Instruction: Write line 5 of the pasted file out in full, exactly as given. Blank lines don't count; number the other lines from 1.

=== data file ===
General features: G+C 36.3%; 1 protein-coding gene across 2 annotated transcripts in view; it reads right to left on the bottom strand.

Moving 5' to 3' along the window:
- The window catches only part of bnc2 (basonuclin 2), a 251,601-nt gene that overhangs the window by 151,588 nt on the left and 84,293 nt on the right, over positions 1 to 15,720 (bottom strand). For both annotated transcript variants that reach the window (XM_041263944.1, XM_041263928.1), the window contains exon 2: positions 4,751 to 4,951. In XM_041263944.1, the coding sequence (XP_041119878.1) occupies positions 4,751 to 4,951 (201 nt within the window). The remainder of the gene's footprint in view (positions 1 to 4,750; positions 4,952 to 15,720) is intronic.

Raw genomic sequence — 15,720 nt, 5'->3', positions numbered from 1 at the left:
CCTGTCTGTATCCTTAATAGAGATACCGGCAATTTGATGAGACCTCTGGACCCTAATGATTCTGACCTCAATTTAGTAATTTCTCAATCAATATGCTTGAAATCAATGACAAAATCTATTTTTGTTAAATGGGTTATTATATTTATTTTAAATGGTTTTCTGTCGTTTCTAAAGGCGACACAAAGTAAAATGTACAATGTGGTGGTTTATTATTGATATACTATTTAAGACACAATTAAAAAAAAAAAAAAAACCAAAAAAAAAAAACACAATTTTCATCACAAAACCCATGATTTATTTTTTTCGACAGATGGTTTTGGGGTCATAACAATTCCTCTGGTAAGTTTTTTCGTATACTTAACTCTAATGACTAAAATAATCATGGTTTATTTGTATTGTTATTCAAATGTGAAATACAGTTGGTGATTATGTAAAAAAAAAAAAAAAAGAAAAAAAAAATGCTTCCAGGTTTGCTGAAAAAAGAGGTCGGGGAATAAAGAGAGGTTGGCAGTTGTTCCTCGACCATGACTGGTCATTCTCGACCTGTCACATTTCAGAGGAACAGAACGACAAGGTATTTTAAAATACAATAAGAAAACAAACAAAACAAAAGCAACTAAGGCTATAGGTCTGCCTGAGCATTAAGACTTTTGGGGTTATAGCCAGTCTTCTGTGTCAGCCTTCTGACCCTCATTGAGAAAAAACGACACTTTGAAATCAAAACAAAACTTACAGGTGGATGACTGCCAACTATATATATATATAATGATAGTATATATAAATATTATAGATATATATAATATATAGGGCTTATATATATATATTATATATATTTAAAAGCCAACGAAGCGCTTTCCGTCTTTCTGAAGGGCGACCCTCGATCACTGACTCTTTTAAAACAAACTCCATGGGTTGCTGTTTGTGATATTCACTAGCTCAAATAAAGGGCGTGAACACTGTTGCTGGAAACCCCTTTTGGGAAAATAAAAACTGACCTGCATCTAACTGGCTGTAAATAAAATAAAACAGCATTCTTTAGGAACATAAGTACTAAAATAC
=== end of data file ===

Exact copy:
CCTGTCTGTATCCTTAATAGAGATACCGGCAATTTGATGAGACCTCTGGACCCTAATGATTCTGACCTCAATTTAGTAATTTCTCAATCAATATGCTTGAAATCAATGACAAAATCTATTTTTGTTAAATGGGTTATTATATTTATTTTAAATGGTTTTCTGTCGTTTCTAAAGGCGACACAAAGTAAAATGTACAATGTGGTGGTTTATTATTGATATACTATTTAAGACACAATTAAAAAAAAAAAAAAAACCAAAAAAAAAAAACACAATTTTCATCACAAAACCCATGATTTATTTTTTTCGACAGATGGTTTTGGGGTCATAACAATTCCTCTGGTAAGTTTTTTCGTATACTTAACTCTAATGACTAAAATAATCATGGTTTATTTGTATTGTTATTCAAATGTGAAATACAGTTGGTGATTATGTAAAAAAAAAAAAAAAAGAAAAAAAAAATGCTTCCAGGTTTGCTGAAAAAAGAGGTCGGGGAATAAAGAGAGGTTGGCAGTTGTTCCTCGACCATGACTGGTCATTCTCGACCTGTCACATTTCAGAGGAACAGAACGACAAGGTATTTTAAAATACAATAAGAAAACAAACAAAACAAAAGCAACTAAGGCTATAGGTCTGCCTGAGCATTAAGACTTTTGGGGTTATAGCCAGTCTTCTGTGTCAGCCTTCTGACCCTCATTGAGAAAAAACGACACTTTGAAATCAAAACAAAACTTACAGGTGGATGACTGCCAACTATATATATATATAATGATAGTATATATAAATATTATAGATATATATAATATATAGGGCTTATATATATATATTATATATATTTAAAAGCCAACGAAGCGCTTTCCGTCTTTCTGAAGGGCGACCCTCGATCACTGACTCTTTTAAAACAAACTCCATGGGTTGCTGTTTGTGATATTCACTAGCTCAAATAAAGGGCGTGAACACTGTTGCTGGAAACCCCTTTTGGGAAAATAAAAACTGACCTGCATCTAACTGGCTGTAAATAAAATAAAACAGCATTCTTTAGGAACATAAGTACTAAAATAC